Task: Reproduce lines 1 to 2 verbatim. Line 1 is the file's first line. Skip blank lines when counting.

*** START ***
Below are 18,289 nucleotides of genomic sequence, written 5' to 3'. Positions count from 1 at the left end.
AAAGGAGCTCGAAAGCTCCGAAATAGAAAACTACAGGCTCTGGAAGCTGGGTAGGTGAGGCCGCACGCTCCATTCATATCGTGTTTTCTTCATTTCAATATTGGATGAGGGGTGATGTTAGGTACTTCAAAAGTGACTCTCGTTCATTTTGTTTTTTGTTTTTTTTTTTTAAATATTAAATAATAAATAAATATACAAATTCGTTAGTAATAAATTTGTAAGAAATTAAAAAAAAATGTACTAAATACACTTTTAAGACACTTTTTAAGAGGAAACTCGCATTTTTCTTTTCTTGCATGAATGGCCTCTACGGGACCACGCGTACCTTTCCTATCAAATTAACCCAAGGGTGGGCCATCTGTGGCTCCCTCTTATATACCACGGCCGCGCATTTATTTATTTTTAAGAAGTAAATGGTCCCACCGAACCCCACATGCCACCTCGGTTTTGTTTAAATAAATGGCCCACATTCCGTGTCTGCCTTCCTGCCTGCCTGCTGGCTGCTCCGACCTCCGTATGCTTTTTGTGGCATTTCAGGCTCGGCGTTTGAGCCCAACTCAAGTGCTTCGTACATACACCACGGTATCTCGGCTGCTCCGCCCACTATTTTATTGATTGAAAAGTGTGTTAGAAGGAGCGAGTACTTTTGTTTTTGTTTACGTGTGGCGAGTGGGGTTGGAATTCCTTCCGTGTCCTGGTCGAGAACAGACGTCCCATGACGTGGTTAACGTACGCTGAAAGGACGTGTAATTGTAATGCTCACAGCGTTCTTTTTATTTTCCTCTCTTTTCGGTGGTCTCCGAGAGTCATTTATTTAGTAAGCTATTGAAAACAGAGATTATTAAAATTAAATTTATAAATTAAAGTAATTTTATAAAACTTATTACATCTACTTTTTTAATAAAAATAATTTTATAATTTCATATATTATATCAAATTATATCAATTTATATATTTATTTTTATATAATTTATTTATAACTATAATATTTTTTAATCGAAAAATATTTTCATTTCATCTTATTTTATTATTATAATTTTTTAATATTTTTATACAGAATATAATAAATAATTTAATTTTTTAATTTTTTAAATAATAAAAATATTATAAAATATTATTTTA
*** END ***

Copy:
Below are 18,289 nucleotides of genomic sequence, written 5' to 3'. Positions count from 1 at the left end.
AAAGGAGCTCGAAAGCTCCGAAATAGAAAACTACAGGCTCTGGAAGCTGGGTAGGTGAGGCCGCACGCTCCATTCATATCGTGTTTTCTTCATTTCAATATTGGATGAGGGGTGATGTTAGGTACTTCAAAAGTGACTCTCGTTCATTTTGTTTTTTGTTTTTTTTTTTTAAATATTAAATAATAAATAAATATACAAATTCGTTAGTAATAAATTTGTAAGAAATTAAAAAAAAATGTACTAAATACACTTTTAAGACACTTTTTAAGAGGAAACTCGCATTTTTCTTTTCTTGCATGAATGGCCTCTACGGGACCACGCGTACCTTTCCTATCAAATTAACCCAAGGGTGGGCCATCTGTGGCTCCCTCTTATATACCACGGCCGCGCATTTATTTATTTTTAAGAAGTAAATGGTCCCACCGAACCCCACATGCCACCTCGGTTTTGTTTAAATAAATGGCCCACATTCCGTGTCTGCCTTCCTGCCTGCCTGCTGGCTGCTCCGACCTCCGTATGCTTTTTGTGGCATTTCAGGCTCGGCGTTTGAGCCCAACTCAAGTGCTTCGTACATACACCACGGTATCTCGGCTGCTCCGCCCACTATTTTATTGATTGAAAAGTGTGTTAGAAGGAGCGAGTACTTTTGTTTTTGTTTACGTGTGGCGAGTGGGGTTGGAATTCCTTCCGTGTCCTGGTCGAGAACAGACGTCCCATGACGTGGTTAACGTACGCTGAAAGGACGTGTAATTGTAATGCTCACAGCGTTCTTTTTATTTTCCTCTCTTTTCGGTGGTCTCCGAGAGTCATTTATTTAGTAAGCTATTGAAAACAGAGATTATTAAAATTAAATTTATAAATTAAAGTAATTTTATAAAACTTATTACATCTACTTTTTTAATAAAAATAATTTTATAATTTCATATATTATATCAAATTATATCAATTTATATATTTATTTTTATATAATTTATTTATAACTATAATATTTTTTAATCGAAAAATATTTTCATTTCATCTTATTTTATTATTATAATTTTTTAATATTTTTATACAGAATATAATAAATAATTTAATTTTTTAATTTTTTAAATAATAAAAATATTATAAAATATTATTTTA